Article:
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What we choose to save, to showcase, to explain or to honor reveals much about how we see ourselves – and there's no better way to get a good look at who we were and who we are today than at one of Wisconsin's 200-plus museums.
From small but exquisite tool collections at county historical societies to great displays of art treasures in our major urban centers, Wisconsin's museums house much wonder and surprise. They are also repositories for those delightful eccentricities and obsessions so integral to the Wisconsin psyche. How else can we explain the Mount Horeb Mustard Museum or The Chalet of the Golden Fleece in New Glarus?
The bleak days of late winter, when inspiration sags like a gutter blocked with ice, are especially good candidates for a rejuvenating museum visit. Here are a few recent exhibits you may find intriguing:
The Madison Art Center's ExtraOrdinary: American Place in Recent Photography presents the work of photographers exploring how the built environment has altered America's natural landscape. Surreal and sublime photos of suburbia, Las Vegas, freeways and halls of government spark questions about the physical and psychological makeup of the American landscape. The photo exhibit is open through February 24. Every three years, the center hosts the Wisconsin Triennial – an exhibition featuring emerging and established artists from around the state in a variety of media. The Triennial runs from March 10 - May 19. Madison Art Center, 211 State St., Madison. (608) 257-0158. Free admission.
Quench your thirst for knowledge at the Neville Public Museum's 2,500 sq. ft. homage to Wisconsin's second most exalted beverage (milk being the first, of course). Best Beer in Any Case: A History of Brewing in Northeast Wisconsin tells the story of the brewing industry in the region. Visitors in the know will savor memorabilia from Green Bay breweries of yore: Blesch, Shantytown, Hochgreve, Rahr, Hagemeister, and Van Dyke. Those less intimate with the intricacies of barley pop will appreciate the interactive model showing how beer is made. And if you call yourself a true Wisconsinite, you'll easily recognize the features in the diorama depicting the interior of a typical local tavern from around 1950-1960, including lighted signs and other nostalgic items. Open through February 10. Neville Public Museum, 210 Museum Place, Green Bay. (920) 448-4460. Admission is free.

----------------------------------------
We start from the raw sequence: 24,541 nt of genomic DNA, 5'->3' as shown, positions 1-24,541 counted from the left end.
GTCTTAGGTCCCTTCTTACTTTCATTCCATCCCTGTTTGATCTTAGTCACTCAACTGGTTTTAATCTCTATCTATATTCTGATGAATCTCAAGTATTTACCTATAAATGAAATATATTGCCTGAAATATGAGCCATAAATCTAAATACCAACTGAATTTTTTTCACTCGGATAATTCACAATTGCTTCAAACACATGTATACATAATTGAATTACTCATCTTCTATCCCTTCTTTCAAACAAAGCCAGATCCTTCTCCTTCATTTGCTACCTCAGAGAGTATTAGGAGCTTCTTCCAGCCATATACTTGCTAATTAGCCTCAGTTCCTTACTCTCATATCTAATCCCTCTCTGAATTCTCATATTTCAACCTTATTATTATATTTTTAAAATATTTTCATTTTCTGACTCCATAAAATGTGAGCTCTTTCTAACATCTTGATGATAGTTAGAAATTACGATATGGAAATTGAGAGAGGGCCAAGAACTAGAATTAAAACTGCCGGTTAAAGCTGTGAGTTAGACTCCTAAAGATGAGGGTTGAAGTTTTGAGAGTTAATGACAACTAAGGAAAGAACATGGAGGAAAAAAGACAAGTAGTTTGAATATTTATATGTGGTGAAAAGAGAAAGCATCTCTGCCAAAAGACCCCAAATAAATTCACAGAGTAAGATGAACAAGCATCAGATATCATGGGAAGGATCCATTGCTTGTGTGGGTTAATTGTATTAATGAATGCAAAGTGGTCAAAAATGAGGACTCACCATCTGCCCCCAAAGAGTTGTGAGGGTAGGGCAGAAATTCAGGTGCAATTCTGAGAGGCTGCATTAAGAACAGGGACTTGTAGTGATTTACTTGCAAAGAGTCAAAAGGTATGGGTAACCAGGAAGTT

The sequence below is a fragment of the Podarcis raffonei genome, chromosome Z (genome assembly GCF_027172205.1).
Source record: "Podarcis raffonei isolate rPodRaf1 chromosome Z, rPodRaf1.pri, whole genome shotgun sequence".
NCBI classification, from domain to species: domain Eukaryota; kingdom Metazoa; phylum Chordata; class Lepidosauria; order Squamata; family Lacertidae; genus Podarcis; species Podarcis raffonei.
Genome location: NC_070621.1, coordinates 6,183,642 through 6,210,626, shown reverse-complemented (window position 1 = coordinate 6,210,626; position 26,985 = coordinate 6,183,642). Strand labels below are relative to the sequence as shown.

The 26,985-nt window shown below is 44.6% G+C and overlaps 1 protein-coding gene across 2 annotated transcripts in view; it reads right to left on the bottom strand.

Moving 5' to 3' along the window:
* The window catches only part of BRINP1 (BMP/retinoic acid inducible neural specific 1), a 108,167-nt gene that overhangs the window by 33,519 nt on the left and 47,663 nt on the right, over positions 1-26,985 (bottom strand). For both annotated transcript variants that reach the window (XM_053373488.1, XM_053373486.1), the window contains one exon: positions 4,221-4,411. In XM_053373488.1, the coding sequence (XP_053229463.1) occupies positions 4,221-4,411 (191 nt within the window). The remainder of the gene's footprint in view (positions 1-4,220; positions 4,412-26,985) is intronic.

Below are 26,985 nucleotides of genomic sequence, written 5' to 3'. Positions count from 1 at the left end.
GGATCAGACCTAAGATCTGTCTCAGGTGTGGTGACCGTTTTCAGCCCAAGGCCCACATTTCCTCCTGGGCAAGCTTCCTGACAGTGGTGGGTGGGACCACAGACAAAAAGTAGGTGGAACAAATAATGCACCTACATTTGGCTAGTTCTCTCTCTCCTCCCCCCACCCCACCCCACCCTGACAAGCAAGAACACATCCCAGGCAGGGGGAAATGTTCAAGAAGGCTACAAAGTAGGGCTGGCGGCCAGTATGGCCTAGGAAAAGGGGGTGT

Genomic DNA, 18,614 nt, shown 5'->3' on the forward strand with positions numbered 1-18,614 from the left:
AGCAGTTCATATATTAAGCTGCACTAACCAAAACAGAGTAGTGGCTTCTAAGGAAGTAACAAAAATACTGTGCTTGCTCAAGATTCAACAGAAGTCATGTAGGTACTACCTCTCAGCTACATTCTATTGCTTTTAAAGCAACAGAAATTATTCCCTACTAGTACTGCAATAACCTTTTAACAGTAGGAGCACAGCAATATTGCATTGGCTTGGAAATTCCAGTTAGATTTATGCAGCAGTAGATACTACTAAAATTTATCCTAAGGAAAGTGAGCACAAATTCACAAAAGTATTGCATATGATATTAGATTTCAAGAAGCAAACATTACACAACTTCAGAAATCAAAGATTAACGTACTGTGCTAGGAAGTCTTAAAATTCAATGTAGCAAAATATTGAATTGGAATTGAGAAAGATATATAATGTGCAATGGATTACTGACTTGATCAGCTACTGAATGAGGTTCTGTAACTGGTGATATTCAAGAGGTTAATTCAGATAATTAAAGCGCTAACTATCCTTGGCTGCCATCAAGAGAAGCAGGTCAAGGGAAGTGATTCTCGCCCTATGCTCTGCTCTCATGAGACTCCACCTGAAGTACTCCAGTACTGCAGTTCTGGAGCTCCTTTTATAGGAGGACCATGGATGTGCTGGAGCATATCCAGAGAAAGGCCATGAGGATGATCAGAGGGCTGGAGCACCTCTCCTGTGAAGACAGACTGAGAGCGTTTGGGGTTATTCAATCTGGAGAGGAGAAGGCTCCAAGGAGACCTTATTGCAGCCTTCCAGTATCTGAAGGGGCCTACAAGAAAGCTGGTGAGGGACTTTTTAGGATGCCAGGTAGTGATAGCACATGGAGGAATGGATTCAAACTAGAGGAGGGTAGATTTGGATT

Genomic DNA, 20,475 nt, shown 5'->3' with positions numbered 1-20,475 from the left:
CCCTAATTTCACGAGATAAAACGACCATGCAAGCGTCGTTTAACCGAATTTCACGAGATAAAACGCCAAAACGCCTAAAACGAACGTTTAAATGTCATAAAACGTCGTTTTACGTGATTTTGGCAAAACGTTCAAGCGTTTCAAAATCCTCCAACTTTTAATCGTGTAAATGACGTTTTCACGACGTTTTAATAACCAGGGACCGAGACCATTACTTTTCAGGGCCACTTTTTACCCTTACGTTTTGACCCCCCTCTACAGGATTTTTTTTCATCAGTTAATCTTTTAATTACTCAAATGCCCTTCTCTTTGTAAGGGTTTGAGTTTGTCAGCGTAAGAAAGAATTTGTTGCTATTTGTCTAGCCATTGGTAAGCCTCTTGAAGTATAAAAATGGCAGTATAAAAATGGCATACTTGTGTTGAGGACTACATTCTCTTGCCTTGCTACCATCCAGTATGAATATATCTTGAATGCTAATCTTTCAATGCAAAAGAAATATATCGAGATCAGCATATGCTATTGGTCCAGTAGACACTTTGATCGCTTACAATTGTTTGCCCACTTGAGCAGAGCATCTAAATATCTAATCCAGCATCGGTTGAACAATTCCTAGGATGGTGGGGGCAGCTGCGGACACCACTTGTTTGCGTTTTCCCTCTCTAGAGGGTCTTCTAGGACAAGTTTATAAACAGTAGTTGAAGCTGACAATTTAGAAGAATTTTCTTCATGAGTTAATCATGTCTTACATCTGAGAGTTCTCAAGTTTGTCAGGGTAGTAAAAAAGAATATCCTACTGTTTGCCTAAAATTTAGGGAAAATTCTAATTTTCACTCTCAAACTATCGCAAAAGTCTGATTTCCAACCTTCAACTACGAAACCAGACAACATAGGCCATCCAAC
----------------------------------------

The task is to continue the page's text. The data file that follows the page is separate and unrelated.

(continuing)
Museums often place the commonplace in a new light. When was the last time you really thought about a chair, for instance? Visit Chair Show 4/Sitting Pretty: Contemporary Wisconsin Chairs and you'll never sit down in quite the same way again. Chair Show 4 showcases 35 functional, sculptural and conceptual contemporary artworks based on the chair, in media ranging from clay to steel, all crafted by members of the Southern Highland Craft Guild of Asheville, NC. Sitting Pretty is a complementary exhibit featuring 12 chair-inspired pieces from Wisconsin artists. Take a seat through April 7th at the Leigh Yawkey Woodson Art Museum , Franklin & 12th streets, Wausau.(715) 845-7010. Admission is free.
Round out your museum visits with a fresh look at another everyday item. In SurROUNDed! Circles All Around Us, the Milwaukee Public Museum examines the prevalence of circles in nature, religion, technology and popular culture. Explore the world of circles from the sun to the moon, language to religion, prayer beads to architecture, timepieces to toys, and rocks to clocks. Through March 31. Milwaukee Public Museum, 800 West Wells St. (414) 278-2702. Adults $6.50; seniors 60+ $5.00; students (ages 4-17) $4.00; children 3 and under, free.